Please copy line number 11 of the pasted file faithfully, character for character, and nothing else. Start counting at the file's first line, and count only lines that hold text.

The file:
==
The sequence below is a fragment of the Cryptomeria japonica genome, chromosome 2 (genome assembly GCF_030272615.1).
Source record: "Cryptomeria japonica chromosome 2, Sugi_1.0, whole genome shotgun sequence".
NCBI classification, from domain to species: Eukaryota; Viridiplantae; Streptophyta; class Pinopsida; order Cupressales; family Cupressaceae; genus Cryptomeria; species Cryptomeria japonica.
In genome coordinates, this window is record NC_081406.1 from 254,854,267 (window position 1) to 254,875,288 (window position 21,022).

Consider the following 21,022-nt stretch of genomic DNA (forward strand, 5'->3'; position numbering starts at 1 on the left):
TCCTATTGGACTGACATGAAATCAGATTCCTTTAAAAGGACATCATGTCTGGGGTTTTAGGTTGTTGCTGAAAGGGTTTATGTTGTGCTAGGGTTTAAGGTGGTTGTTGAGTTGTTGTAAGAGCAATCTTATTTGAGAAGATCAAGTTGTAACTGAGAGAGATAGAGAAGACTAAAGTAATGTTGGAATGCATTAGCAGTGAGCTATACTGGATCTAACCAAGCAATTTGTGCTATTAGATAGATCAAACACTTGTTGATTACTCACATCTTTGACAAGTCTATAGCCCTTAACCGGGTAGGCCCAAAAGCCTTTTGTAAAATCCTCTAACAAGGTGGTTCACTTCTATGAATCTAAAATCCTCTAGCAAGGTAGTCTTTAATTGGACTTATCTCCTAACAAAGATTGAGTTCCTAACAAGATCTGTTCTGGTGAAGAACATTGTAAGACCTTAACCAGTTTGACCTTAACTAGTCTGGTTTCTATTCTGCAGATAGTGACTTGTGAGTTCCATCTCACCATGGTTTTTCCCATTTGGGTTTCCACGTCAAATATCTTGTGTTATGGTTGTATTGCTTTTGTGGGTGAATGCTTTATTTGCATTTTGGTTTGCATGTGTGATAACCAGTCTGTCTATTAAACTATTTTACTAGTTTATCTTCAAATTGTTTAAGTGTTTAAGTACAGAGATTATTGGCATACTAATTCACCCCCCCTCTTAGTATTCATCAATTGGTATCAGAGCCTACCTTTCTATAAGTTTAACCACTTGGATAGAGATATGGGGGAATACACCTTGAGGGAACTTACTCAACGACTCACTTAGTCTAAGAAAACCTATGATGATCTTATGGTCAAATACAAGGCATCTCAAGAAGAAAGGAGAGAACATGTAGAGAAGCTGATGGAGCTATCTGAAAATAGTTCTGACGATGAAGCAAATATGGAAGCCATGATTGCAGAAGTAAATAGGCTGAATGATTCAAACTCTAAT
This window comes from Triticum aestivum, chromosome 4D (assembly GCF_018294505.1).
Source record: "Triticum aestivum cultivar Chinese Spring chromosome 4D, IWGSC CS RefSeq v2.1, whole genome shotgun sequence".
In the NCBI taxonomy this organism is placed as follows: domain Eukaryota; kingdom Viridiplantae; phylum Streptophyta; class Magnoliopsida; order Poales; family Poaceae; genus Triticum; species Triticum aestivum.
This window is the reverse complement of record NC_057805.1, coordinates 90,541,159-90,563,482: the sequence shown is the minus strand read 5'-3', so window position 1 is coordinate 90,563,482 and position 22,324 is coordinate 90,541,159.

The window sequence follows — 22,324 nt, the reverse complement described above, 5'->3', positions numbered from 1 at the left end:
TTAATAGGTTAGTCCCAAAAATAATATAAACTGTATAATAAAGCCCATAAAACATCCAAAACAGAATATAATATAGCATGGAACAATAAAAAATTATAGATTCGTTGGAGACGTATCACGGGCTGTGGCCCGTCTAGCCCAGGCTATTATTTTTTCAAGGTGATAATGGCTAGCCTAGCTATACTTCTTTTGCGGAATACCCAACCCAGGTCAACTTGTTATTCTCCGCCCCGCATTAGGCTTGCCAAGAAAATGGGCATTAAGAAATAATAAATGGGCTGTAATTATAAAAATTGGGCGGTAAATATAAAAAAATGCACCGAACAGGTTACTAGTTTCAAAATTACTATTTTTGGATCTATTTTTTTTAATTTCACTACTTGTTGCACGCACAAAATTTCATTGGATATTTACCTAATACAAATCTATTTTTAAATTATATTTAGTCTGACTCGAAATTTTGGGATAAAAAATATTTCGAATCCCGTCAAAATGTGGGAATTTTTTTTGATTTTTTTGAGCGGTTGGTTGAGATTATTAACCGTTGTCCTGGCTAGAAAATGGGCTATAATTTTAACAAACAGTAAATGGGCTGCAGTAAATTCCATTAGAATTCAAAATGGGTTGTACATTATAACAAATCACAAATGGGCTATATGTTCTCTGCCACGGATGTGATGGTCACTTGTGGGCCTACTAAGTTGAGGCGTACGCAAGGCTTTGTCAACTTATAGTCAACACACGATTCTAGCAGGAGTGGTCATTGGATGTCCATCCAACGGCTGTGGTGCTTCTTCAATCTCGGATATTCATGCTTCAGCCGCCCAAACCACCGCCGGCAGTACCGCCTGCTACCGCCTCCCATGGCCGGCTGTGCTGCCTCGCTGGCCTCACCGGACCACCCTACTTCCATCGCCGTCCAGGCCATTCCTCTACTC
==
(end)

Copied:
The window sequence follows — 22,324 nt, the reverse complement described above, 5'->3', positions numbered from 1 at the left end: